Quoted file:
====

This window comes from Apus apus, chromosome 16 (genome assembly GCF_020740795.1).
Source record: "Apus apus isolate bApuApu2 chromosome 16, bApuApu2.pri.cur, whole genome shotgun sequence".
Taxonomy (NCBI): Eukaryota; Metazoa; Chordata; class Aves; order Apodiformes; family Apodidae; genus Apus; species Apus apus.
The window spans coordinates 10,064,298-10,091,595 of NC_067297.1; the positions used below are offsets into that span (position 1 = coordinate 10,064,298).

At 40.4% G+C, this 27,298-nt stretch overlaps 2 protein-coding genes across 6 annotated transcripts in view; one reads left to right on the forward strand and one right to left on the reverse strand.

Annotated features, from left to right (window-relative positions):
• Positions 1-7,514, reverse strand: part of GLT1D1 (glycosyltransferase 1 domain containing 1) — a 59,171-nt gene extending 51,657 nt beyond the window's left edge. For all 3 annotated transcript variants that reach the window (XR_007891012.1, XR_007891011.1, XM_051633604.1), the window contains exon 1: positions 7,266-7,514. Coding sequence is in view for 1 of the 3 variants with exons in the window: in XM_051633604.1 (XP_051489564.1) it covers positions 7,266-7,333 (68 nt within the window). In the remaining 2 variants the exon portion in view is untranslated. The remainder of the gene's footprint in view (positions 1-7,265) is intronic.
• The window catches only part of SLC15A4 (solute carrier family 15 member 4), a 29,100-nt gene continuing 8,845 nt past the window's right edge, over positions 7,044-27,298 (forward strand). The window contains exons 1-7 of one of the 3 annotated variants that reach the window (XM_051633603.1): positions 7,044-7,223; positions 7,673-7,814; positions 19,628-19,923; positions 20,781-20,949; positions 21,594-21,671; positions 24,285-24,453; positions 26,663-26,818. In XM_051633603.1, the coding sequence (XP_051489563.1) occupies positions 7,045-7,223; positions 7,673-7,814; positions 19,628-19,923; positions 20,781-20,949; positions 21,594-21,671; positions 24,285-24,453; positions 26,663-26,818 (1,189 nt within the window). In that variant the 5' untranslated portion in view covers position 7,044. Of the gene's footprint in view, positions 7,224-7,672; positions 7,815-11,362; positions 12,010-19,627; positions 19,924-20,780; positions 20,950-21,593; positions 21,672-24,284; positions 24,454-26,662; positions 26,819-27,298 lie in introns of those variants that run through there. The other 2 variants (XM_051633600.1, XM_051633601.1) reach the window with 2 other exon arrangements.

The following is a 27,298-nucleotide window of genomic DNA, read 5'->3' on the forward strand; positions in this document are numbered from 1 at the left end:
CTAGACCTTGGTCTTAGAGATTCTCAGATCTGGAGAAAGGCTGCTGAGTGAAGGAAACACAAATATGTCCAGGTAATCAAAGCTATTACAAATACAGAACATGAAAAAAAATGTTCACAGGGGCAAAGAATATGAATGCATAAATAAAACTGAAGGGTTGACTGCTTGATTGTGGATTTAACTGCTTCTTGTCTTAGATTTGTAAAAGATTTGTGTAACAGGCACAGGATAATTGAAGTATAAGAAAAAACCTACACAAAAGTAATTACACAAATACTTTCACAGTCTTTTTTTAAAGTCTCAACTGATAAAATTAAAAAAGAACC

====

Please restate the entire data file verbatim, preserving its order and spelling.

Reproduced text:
This window comes from Apus apus, chromosome 16 (genome assembly GCF_020740795.1).
Source record: "Apus apus isolate bApuApu2 chromosome 16, bApuApu2.pri.cur, whole genome shotgun sequence".
Taxonomy (NCBI): Eukaryota; Metazoa; Chordata; class Aves; order Apodiformes; family Apodidae; genus Apus; species Apus apus.
The window spans coordinates 10,064,298-10,091,595 of NC_067297.1; the positions used below are offsets into that span (position 1 = coordinate 10,064,298).

At 40.4% G+C, this 27,298-nt stretch overlaps 2 protein-coding genes across 6 annotated transcripts in view; one reads left to right on the forward strand and one right to left on the reverse strand.

Annotated features, from left to right (window-relative positions):
• Positions 1-7,514, reverse strand: part of GLT1D1 (glycosyltransferase 1 domain containing 1) — a 59,171-nt gene extending 51,657 nt beyond the window's left edge. For all 3 annotated transcript variants that reach the window (XR_007891012.1, XR_007891011.1, XM_051633604.1), the window contains exon 1: positions 7,266-7,514. Coding sequence is in view for 1 of the 3 variants with exons in the window: in XM_051633604.1 (XP_051489564.1) it covers positions 7,266-7,333 (68 nt within the window). In the remaining 2 variants the exon portion in view is untranslated. The remainder of the gene's footprint in view (positions 1-7,265) is intronic.
• The window catches only part of SLC15A4 (solute carrier family 15 member 4), a 29,100-nt gene continuing 8,845 nt past the window's right edge, over positions 7,044-27,298 (forward strand). The window contains exons 1-7 of one of the 3 annotated variants that reach the window (XM_051633603.1): positions 7,044-7,223; positions 7,673-7,814; positions 19,628-19,923; positions 20,781-20,949; positions 21,594-21,671; positions 24,285-24,453; positions 26,663-26,818. In XM_051633603.1, the coding sequence (XP_051489563.1) occupies positions 7,045-7,223; positions 7,673-7,814; positions 19,628-19,923; positions 20,781-20,949; positions 21,594-21,671; positions 24,285-24,453; positions 26,663-26,818 (1,189 nt within the window). In that variant the 5' untranslated portion in view covers position 7,044. Of the gene's footprint in view, positions 7,224-7,672; positions 7,815-11,362; positions 12,010-19,627; positions 19,924-20,780; positions 20,950-21,593; positions 21,672-24,284; positions 24,454-26,662; positions 26,819-27,298 lie in introns of those variants that run through there. The other 2 variants (XM_051633600.1, XM_051633601.1) reach the window with 2 other exon arrangements.

The following is a 27,298-nucleotide window of genomic DNA, read 5'->3' on the forward strand; positions in this document are numbered from 1 at the left end:
CTAGACCTTGGTCTTAGAGATTCTCAGATCTGGAGAAAGGCTGCTGAGTGAAGGAAACACAAATATGTCCAGGTAATCAAAGCTATTACAAATACAGAACATGAAAAAAAATGTTCACAGGGGCAAAGAATATGAATGCATAAATAAAACTGAAGGGTTGACTGCTTGATTGTGGATTTAACTGCTTCTTGTCTTAGATTTGTAAAAGATTTGTGTAACAGGCACAGGATAATTGAAGTATAAGAAAAAACCTACACAAAAGTAATTACACAAATACTTTCACAGTCTTTTTTTAAAGTCTCAACTGATAAAATTAAAAAAGAACC